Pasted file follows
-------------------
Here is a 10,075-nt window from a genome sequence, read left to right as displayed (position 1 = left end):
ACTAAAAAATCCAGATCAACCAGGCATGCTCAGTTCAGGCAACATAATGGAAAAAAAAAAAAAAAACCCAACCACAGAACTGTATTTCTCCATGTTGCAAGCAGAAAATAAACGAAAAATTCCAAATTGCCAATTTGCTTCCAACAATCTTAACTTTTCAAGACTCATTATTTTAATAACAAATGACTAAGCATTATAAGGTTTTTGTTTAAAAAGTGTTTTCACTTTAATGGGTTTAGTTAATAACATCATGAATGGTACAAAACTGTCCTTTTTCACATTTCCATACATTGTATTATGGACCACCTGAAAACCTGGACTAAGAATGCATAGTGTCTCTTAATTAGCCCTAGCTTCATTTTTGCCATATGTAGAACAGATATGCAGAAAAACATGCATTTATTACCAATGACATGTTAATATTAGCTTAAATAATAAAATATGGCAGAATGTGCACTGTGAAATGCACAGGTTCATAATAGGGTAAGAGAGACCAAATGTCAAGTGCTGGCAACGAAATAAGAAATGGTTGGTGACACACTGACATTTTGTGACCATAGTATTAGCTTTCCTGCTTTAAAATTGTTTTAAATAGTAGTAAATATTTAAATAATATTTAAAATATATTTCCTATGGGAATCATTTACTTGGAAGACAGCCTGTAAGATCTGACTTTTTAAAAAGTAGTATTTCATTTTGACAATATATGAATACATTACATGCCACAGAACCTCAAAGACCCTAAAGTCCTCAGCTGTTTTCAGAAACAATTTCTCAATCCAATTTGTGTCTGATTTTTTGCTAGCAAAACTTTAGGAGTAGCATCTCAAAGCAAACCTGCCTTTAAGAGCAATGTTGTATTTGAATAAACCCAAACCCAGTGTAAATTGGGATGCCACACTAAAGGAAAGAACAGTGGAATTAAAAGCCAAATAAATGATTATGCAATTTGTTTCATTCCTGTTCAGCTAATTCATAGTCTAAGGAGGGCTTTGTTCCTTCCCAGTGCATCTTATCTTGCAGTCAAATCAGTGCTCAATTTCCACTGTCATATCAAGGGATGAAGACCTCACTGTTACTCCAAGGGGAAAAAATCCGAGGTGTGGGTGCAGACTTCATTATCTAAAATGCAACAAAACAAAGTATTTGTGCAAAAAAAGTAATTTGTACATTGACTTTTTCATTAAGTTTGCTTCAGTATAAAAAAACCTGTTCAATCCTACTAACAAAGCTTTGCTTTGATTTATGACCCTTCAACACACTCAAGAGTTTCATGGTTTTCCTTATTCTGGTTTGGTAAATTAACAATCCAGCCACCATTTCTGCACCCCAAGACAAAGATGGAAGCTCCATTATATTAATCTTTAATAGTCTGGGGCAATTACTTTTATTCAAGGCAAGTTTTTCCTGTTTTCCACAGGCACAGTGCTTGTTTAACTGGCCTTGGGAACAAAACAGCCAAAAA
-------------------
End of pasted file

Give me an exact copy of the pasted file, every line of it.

Here is a 10,075-nt window from a genome sequence, read left to right as displayed (position 1 = left end):
ACTAAAAAATCCAGATCAACCAGGCATGCTCAGTTCAGGCAACATAATGGAAAAAAAAAAAAAAAACCCAACCACAGAACTGTATTTCTCCATGTTGCAAGCAGAAAATAAACGAAAAATTCCAAATTGCCAATTTGCTTCCAACAATCTTAACTTTTCAAGACTCATTATTTTAATAACAAATGACTAAGCATTATAAGGTTTTTGTTTAAAAAGTGTTTTCACTTTAATGGGTTTAGTTAATAACATCATGAATGGTACAAAACTGTCCTTTTTCACATTTCCATACATTGTATTATGGACCACCTGAAAACCTGGACTAAGAATGCATAGTGTCTCTTAATTAGCCCTAGCTTCATTTTTGCCATATGTAGAACAGATATGCAGAAAAACATGCATTTATTACCAATGACATGTTAATATTAGCTTAAATAATAAAATATGGCAGAATGTGCACTGTGAAATGCACAGGTTCATAATAGGGTAAGAGAGACCAAATGTCAAGTGCTGGCAACGAAATAAGAAATGGTTGGTGACACACTGACATTTTGTGACCATAGTATTAGCTTTCCTGCTTTAAAATTGTTTTAAATAGTAGTAAATATTTAAATAATATTTAAAATATATTTCCTATGGGAATCATTTACTTGGAAGACAGCCTGTAAGATCTGACTTTTTAAAAAGTAGTATTTCATTTTGACAATATATGAATACATTACATGCCACAGAACCTCAAAGACCCTAAAGTCCTCAGCTGTTTTCAGAAACAATTTCTCAATCCAATTTGTGTCTGATTTTTTGCTAGCAAAACTTTAGGAGTAGCATCTCAAAGCAAACCTGCCTTTAAGAGCAATGTTGTATTTGAATAAACCCAAACCCAGTGTAAATTGGGATGCCACACTAAAGGAAAGAACAGTGGAATTAAAAGCCAAATAAATGATTATGCAATTTGTTTCATTCCTGTTCAGCTAATTCATAGTCTAAGGAGGGCTTTGTTCCTTCCCAGTGCATCTTATCTTGCAGTCAAATCAGTGCTCAATTTCCACTGTCATATCAAGGGATGAAGACCTCACTGTTACTCCAAGGGGAAAAAATCCGAGGTGTGGGTGCAGACTTCATTATCTAAAATGCAACAAAACAAAGTATTTGTGCAAAAAAAGTAATTTGTACATTGACTTTTTCATTAAGTTTGCTTCAGTATAAAAAAACCTGTTCAATCCTACTAACAAAGCTTTGCTTTGATTTATGACCCTTCAACACACTCAAGAGTTTCATGGTTTTCCTTATTCTGGTTTGGTAAATTAACAATCCAGCCACCATTTCTGCACCCCAAGACAAAGATGGAAGCTCCATTATATTAATCTTTAATAGTCTGGGGCAATTACTTTTATTCAAGGCAAGTTTTTCCTGTTTTCCACAGGCACAGTGCTTGTTTAACTGGCCTTGGGAACAAAACAGCCAAAAA